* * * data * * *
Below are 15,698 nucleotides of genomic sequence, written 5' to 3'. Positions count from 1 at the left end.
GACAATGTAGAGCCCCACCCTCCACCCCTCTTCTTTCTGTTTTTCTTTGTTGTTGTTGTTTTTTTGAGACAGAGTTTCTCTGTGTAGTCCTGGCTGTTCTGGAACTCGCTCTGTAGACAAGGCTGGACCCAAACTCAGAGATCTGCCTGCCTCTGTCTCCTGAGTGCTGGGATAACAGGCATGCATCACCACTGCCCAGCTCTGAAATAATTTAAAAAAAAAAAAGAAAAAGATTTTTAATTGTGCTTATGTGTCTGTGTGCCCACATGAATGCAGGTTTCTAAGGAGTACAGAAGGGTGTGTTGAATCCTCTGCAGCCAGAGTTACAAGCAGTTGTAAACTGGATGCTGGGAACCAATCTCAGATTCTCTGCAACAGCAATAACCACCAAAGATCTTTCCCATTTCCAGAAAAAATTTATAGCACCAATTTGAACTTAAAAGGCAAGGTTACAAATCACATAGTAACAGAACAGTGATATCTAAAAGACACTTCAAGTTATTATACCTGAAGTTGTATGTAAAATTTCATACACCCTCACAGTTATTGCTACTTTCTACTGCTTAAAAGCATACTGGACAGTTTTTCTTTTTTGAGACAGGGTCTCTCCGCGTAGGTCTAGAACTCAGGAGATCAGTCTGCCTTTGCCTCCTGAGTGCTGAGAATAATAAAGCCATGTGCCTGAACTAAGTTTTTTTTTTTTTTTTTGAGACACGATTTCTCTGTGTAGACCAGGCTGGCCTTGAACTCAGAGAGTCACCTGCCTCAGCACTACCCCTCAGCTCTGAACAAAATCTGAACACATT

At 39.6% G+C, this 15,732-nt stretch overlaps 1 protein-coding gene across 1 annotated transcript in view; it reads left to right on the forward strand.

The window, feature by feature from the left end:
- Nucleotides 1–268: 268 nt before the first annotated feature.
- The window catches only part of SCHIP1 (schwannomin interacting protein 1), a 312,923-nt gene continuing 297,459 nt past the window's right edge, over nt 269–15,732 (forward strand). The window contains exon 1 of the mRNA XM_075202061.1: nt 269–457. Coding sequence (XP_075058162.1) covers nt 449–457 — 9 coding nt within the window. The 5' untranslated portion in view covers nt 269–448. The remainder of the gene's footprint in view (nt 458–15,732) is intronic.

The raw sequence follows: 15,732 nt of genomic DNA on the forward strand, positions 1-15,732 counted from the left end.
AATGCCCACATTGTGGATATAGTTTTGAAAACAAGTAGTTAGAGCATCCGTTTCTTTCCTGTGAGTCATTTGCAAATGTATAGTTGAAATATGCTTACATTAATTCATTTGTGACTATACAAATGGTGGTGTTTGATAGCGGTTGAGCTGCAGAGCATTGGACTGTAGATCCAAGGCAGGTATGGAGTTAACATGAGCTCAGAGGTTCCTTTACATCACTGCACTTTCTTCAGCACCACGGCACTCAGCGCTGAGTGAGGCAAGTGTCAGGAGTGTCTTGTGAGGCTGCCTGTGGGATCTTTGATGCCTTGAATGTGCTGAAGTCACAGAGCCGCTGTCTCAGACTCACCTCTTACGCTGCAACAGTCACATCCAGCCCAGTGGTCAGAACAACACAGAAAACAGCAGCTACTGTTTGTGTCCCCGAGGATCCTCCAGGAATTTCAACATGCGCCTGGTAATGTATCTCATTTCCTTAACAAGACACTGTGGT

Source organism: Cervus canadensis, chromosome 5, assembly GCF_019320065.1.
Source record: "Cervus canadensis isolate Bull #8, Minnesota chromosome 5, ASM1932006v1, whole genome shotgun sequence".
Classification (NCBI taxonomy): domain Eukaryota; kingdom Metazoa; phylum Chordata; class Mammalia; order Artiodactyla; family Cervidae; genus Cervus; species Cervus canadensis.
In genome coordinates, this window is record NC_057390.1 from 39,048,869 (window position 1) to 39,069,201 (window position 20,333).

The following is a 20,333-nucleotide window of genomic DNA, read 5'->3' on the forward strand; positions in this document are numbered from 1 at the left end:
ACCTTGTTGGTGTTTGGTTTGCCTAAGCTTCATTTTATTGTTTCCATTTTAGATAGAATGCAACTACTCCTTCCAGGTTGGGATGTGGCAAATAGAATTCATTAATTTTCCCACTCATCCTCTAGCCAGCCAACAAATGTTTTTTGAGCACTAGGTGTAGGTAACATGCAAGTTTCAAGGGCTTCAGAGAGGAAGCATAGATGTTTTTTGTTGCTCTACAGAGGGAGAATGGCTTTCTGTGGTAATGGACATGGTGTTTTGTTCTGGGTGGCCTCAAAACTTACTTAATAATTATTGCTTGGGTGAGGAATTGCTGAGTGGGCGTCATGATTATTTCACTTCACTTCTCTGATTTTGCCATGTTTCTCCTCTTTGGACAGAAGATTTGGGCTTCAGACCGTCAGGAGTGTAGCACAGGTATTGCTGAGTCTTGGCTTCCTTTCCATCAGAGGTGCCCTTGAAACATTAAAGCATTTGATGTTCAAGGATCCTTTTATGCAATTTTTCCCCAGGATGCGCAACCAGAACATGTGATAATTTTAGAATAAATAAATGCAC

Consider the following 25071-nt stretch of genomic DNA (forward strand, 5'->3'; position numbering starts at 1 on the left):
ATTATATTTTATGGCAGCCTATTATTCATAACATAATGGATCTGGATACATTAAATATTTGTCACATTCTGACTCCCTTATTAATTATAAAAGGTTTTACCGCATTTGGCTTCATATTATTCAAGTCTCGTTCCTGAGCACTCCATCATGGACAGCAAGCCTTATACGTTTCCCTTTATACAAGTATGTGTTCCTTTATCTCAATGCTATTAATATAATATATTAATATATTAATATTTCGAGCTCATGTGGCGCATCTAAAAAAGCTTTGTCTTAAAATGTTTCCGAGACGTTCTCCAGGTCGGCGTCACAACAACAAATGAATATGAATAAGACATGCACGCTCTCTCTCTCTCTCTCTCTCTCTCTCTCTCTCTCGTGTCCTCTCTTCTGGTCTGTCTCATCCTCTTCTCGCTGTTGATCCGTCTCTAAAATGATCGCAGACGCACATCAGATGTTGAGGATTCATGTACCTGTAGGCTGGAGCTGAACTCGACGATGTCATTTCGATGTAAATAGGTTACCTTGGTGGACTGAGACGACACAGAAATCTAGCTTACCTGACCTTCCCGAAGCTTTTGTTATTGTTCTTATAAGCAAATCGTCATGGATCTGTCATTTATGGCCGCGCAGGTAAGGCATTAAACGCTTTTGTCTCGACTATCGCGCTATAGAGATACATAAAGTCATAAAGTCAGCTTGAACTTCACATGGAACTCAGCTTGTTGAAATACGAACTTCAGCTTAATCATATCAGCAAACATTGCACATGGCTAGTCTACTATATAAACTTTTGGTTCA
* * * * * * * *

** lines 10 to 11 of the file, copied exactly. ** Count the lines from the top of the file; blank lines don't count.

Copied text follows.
Source record: "Cervus canadensis isolate Bull #8, Minnesota chromosome 5, ASM1932006v1, whole genome shotgun sequence".
Classification (NCBI taxonomy): domain Eukaryota; kingdom Metazoa; phylum Chordata; class Mammalia; order Artiodactyla; family Cervidae; genus Cervus; species Cervus canadensis.